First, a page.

• If after clicking down on a terminal, a wire does not follow your mouse, try clicking a little off center of the terminal ball.

Adding a Punchblock Wire
Adding a Punchblock Wire

Looking at our block diagram, there are 4 wires interconnecting our Devices. We added a fifth wire when we modified our State Machine, so that it could initialize the "debounce" output after start up. The fifth wire connects the State Machine to the "raw_input" signal. Using the block diagram as your guide, draw all 5 wires.

Here is the completed wiring for the debouncer with all 5 wires.

Wiring for the Debouncer
Wiring for the Debouncer

Testing Things Out

Our design is complete. All we need to do is test it out. Go the the Device Explorer page, where you will see each of your Devices. If you click on your Device expanders, you can see each Device's terminals and their terminal values. Click on the expander for the "debouncer" Device. The "debouncer" has the "debounced" output we are interested in and the "raw_signal" input.

Click on the "raw_signal" terminal of the "debouncer" Device. You will be presented with a dialog box for inputting on or off values (unquoted). If you start with an off value, note how the "debounced" output goes immediately off (that's due to the initialization portion of the State Machine).

  • To see up to date values, you may need to click on the "Refresh" or "Auto Refresh" buttons at the bottom of the page.

If you started by setting "raw_signal" to an off value, now set it to on. The "debounced" output will change, about 10 seconds later. Try setting "raw_signal" to off, then on, then off less then 10 seconds apart. "debounced" changes to off 10 seconds after you are done.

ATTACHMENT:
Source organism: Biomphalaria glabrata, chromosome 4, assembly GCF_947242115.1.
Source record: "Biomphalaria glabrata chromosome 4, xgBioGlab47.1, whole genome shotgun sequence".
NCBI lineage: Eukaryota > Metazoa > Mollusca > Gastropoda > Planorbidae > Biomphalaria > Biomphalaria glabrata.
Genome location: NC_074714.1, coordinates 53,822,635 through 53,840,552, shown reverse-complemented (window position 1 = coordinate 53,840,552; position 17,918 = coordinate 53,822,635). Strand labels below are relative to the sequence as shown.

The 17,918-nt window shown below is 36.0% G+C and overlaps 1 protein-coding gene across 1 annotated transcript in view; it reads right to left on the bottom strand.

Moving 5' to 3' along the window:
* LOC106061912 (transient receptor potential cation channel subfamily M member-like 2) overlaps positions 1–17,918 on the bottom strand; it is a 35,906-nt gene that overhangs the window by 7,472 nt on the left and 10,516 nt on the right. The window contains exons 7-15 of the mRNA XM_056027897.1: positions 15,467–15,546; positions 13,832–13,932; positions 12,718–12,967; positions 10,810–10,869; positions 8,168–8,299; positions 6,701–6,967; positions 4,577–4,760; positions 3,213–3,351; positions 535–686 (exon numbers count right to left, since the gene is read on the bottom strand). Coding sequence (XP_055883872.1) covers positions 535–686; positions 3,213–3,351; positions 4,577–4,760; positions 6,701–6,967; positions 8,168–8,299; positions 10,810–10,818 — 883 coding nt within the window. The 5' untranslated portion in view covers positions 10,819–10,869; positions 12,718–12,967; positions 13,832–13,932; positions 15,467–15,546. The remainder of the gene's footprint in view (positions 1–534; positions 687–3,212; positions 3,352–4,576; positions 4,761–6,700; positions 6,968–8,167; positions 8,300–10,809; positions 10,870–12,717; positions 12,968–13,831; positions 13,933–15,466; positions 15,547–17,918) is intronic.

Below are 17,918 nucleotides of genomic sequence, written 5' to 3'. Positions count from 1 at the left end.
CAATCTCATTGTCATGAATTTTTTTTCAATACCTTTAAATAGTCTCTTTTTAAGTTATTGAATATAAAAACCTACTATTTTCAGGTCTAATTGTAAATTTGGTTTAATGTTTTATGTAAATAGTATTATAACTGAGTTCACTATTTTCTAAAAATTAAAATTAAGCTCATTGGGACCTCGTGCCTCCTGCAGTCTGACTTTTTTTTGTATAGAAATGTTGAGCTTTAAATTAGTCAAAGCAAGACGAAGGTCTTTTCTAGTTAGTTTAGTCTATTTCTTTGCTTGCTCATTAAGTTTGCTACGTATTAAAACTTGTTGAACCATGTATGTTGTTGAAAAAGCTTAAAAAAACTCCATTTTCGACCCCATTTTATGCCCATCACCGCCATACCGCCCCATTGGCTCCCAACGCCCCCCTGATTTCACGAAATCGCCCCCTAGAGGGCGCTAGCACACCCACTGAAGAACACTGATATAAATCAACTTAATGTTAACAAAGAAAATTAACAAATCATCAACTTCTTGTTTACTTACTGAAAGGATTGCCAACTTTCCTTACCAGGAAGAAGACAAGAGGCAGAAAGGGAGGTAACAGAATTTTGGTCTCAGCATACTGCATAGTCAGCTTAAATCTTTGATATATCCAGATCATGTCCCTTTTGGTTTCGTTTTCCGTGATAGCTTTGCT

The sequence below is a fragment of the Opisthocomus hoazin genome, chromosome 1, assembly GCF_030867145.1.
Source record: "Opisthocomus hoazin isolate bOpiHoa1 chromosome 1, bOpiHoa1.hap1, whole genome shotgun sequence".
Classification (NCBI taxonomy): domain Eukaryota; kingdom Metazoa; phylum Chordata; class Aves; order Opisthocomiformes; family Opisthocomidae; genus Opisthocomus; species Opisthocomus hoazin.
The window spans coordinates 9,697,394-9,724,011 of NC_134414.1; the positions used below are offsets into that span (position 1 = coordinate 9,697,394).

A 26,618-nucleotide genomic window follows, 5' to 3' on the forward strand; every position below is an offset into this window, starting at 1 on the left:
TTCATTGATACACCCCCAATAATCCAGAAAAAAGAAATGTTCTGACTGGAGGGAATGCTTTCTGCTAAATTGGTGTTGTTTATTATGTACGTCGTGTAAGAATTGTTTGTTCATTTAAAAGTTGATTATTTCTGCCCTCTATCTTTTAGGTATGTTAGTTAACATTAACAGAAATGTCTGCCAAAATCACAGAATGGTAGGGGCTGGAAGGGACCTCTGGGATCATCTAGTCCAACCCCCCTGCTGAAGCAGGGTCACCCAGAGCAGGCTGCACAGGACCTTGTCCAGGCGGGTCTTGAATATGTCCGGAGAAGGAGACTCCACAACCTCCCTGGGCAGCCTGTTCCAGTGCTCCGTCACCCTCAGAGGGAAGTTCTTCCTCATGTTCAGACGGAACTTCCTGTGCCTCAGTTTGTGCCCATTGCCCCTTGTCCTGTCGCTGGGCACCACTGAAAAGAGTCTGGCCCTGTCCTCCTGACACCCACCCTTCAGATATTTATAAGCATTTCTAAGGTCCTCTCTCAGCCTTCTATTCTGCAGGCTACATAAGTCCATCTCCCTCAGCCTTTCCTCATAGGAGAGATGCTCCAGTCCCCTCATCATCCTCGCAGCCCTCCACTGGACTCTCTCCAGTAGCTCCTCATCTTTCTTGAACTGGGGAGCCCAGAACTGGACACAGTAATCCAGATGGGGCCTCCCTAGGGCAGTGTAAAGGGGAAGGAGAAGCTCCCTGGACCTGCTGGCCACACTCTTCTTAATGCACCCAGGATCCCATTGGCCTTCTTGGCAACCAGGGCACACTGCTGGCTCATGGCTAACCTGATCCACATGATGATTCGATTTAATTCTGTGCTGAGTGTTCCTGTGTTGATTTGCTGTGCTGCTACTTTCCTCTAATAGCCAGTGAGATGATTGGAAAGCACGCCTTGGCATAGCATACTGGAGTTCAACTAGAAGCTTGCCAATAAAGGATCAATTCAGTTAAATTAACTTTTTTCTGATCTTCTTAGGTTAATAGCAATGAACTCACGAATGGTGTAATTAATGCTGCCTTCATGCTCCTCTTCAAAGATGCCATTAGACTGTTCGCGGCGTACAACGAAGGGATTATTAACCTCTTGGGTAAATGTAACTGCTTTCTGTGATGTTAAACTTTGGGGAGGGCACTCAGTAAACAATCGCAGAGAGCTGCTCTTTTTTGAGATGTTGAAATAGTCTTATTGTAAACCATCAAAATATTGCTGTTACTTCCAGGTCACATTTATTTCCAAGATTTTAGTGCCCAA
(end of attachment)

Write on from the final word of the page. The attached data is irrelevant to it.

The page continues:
Stimulating the "raw_signal" input of the Debouncer
Stimulating the raw_signal input

Saving the Design

If you go to the Console page (or the Session Script page) and copy the lines which created our debouncer, you can put them in a Script. Running this Script will recreate the debouncer. We've created a "debouncer" Script in the "examples" area which does just this. Here is the debouncer Script (we've added some comments and spacing to make it easier to read).

# Script that builds a debouncer

# Create the Devices

# 2 OneShots
run_script("Scripts/Device/Virtual/Logic/Active/OneShot", duration:10, id:"oneshot_off2on")
run_script("Scripts/Device/Virtual/Logic/Active/OneShot", duration:10, id:"oneshot_on2off")

# 1 Inverter
run_script("Scripts/Device/Virtual/Logic/Combinational/Inverter", id:"raw_signal_inverter", inputs:"raw_signal", outputs:"raw_signal_")

# 1 State Machine

# create a state space for holding our debouncer table and state machine
run_script("Scripts/Device/Virtual/StateSpace/StateSpace", id:"debouncer")

# load state machine tables into state space from a file
run_script("Scripts/Device/Virtual/StateSpace/loadTablesFile", file_name:"Scripts/examples/virtual/state_space/debouncer_table.yaml", state_space_id:"debouncer")

# create our State Machine
run_script("Scripts/Device/Virtual/StateSpace/StateMachine", debounced:"debounced", off2ons:"off2ons", on2offs:"on2offs", raw_signal:"raw_signal", state_space_id:"debouncer", table_name:"debouncer")

# Wire things together

wire("debouncer:raw_signal", "raw_signal_inverter:raw_signal")
wire("raw_signal_inverter:raw_signal_", "oneshot_on2off:clk")
wire("debouncer:raw_signal", "oneshot_off2on:clk")
wire("oneshot_off2on:out", "debouncer:off2ons")
wire("oneshot_on2off:out", "debouncer:on2offs")

Wrap Up

This is a general purpose debouncing circuit. In your particular application, you may want to have different durations for your OneShots (you can even make your durations asymmetrical). Some debouncers only debounce off to on transitions, others on to off. If you only need to debounce one type of transition, you can make your "debounced" output more responsive by setting a OneShot's duration to 0.

Instead of changing the duration values in your "debouncer" Script and restarting your system, try:

poke "oneshot_on2off", "set_pulse_width 0"

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Page last updated: Wed May 16 21:28:39 2018 (UTC)